Perhaps Cleopatra dressed for Caesar (in 48 BCE) and then Marc Antony (in 42 BCE), but overall, she dressed to impress her court and the people she ruled. Especially the women, even if simply by inspiring them to wear similar fabrics, designs, and styles. Cleo was a Queen to be followed and imitated. Her influence has lasted the centuries.
Eleanor of Aquitaine, who possibly is the first person to have been given the name Eleanor, influenced people in France and England in the High Middle Ages. Born about 1122 CE, she used her social position to gain power and actually accompanied her first husband on the Second Crusade. However, she took with her 300 or so ladies in waiting, which therefore had to include clothes and sundry items. The result was a baggage train rumored to be over a mile long.
Her representations in paintings show how much she enjoyed fine dressings and influenced the courts to follow her lead. While she may have had an affair or two, she obviously didn’t need to dress to attract men to her side. We can be sure she dressed to set the fashions and to be copied by her ladies.
Anne Boleyn may never have expected that her time in Henry the XIII’s court would lead to her great promotion and then to her death. While a young woman at the court, she attracted many admirers. Henry the king didn’t seem to notice her until the subject of her marriage to someone else came up. As he hadn’t made up his mind about her, he denied her that husband.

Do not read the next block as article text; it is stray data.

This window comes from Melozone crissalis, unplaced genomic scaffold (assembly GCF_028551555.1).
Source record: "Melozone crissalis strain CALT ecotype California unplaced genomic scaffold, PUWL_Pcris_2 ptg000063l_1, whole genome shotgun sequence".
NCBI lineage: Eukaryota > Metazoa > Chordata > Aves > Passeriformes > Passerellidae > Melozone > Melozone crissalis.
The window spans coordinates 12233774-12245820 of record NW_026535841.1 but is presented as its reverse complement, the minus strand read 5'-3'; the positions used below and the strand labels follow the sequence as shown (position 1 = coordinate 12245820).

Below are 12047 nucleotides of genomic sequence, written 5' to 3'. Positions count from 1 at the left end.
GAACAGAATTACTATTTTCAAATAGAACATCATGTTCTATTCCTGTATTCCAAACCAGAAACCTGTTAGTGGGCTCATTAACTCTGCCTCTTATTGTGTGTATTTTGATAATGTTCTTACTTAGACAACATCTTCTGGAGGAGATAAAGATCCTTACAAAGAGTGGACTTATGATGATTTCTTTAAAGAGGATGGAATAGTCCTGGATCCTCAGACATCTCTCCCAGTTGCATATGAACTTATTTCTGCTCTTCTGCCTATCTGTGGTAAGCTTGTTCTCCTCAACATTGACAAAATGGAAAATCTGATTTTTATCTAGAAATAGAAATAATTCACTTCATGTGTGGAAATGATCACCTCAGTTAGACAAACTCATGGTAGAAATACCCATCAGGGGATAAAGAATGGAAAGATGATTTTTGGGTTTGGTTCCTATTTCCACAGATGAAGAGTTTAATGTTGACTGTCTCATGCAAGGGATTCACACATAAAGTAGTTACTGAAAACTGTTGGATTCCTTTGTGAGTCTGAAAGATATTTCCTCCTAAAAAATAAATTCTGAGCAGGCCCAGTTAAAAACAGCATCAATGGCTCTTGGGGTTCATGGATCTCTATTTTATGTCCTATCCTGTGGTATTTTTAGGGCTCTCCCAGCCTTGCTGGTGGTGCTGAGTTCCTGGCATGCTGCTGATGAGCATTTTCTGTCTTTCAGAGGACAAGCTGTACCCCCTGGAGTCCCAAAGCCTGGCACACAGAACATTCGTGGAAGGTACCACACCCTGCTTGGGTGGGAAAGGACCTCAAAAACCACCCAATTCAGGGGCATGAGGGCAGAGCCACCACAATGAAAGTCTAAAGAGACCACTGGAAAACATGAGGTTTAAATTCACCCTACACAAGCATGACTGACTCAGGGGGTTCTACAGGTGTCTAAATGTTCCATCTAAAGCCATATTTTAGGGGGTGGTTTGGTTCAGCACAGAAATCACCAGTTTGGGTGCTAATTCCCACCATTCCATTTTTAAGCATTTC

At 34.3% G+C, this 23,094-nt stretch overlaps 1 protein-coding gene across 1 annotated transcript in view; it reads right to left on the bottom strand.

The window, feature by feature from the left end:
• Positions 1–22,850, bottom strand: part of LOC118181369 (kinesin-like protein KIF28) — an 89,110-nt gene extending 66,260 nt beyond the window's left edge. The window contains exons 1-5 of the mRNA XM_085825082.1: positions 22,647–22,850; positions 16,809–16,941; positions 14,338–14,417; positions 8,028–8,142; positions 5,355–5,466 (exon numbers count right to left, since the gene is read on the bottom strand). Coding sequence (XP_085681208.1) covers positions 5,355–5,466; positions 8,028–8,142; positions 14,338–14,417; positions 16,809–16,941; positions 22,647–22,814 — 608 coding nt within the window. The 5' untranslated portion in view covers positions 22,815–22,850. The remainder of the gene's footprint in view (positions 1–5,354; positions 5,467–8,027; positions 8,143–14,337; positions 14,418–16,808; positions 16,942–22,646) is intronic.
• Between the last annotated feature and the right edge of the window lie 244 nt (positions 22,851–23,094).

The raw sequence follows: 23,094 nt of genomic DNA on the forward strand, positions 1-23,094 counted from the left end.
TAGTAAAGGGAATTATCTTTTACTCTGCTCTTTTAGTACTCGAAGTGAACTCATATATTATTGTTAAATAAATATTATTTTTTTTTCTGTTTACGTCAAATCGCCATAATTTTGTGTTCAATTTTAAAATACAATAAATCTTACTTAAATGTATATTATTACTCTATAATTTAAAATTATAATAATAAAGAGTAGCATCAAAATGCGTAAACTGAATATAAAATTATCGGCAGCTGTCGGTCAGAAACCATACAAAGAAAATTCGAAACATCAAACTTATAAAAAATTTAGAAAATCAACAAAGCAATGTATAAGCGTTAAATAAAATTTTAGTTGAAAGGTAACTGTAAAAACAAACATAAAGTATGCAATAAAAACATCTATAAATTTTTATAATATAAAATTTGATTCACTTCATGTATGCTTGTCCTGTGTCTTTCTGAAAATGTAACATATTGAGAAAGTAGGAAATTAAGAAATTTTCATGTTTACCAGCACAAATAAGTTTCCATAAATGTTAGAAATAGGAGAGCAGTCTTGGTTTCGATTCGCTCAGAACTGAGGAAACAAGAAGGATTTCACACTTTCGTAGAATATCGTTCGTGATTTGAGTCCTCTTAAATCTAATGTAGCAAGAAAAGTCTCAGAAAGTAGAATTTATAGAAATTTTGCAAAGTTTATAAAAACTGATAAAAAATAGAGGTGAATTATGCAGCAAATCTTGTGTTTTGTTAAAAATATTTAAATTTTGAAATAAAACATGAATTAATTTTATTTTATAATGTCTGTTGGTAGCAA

More importantly, she was an icon of fashion, unrivaled for gracefulness, creating new patterns of dress, and being imitated by ladies at court. She thought of them as a looking glass in which she saw her own importance and influence.
Anne’s daughter, Elizabeth the First, became the ruler that her father sought in a male heir. But nonetheless, she was a woman and fashion revolved around her. As was the custom with rich women, her old dresses were handed down to the favored ladies in waiting, and when they wore them out, to their servants. Thus all the court wore what Elizabeth wore, literally. Far more paintings exist of Good Queen Bess than of her father or her successor. She kept a fine wardrobe and lavish jewels, as befits a Virgin Goddess Queen.
For just a moment, as we have arrived at the Regency era in my chronology, skipping lots of other fashion icons, I want to mention Beau Brummell. He created the modern male style. He may have been the first non-royal person to care about what he wore. Thankfully, he also started the fashion of bathing daily for men. He innovated many styles and was copied widely. The Beau was known for his wit as well as his style, but he had little tact when it came to being slighted and snapping back.
My favorite socialite of the early Regency or Georgian era is Emma, Lady Hamilton, whose story appealed to me from the movie That Hamilton Woman. While the story of her love of Admiral Lord Horatio Nelson appeals to many, the fact that she brought the Greek fashion trend to England is a huge monument to fashion influences. What would the Regency be without light fabrics, high waists, and lots of ribbons?
I will bring more of this to the blog next week as we look at more influential ladies who dressed to impress other women. Thanks for reading, I’ll be back on Sunday.